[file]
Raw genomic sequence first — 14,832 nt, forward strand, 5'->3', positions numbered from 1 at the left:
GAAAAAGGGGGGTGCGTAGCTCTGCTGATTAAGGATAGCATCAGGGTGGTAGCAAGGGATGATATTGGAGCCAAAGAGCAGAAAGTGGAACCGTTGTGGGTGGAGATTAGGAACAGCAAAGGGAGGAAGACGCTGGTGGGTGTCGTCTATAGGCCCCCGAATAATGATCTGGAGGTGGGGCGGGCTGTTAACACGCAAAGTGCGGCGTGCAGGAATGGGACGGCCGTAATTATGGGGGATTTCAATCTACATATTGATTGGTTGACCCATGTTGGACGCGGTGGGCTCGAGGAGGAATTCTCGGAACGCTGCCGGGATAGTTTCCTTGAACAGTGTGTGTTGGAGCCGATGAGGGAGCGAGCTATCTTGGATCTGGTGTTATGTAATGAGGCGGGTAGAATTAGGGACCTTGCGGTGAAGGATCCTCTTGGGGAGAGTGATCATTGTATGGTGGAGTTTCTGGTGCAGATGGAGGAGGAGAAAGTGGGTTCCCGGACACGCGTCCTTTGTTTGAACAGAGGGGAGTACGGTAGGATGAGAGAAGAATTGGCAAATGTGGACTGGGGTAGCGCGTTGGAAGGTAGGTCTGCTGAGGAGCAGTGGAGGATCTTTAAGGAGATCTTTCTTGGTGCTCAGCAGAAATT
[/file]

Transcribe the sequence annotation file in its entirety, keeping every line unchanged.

Raw genomic sequence first — 14,832 nt, forward strand, 5'->3', positions numbered from 1 at the left:
GAAAAAGGGGGGTGCGTAGCTCTGCTGATTAAGGATAGCATCAGGGTGGTAGCAAGGGATGATATTGGAGCCAAAGAGCAGAAAGTGGAACCGTTGTGGGTGGAGATTAGGAACAGCAAAGGGAGGAAGACGCTGGTGGGTGTCGTCTATAGGCCCCCGAATAATGATCTGGAGGTGGGGCGGGCTGTTAACACGCAAAGTGCGGCGTGCAGGAATGGGACGGCCGTAATTATGGGGGATTTCAATCTACATATTGATTGGTTGACCCATGTTGGACGCGGTGGGCTCGAGGAGGAATTCTCGGAACGCTGCCGGGATAGTTTCCTTGAACAGTGTGTGTTGGAGCCGATGAGGGAGCGAGCTATCTTGGATCTGGTGTTATGTAATGAGGCGGGTAGAATTAGGGACCTTGCGGTGAAGGATCCTCTTGGGGAGAGTGATCATTGTATGGTGGAGTTTCTGGTGCAGATGGAGGAGGAGAAAGTGGGTTCCCGGACACGCGTCCTTTGTTTGAACAGAGGGGAGTACGGTAGGATGAGAGAAGAATTGGCAAATGTGGACTGGGGTAGCGCGTTGGAAGGTAGGTCTGCTGAGGAGCAGTGGAGGATCTTTAAGGAGATCTTTCTTGGTGCTCAGCAGAAATT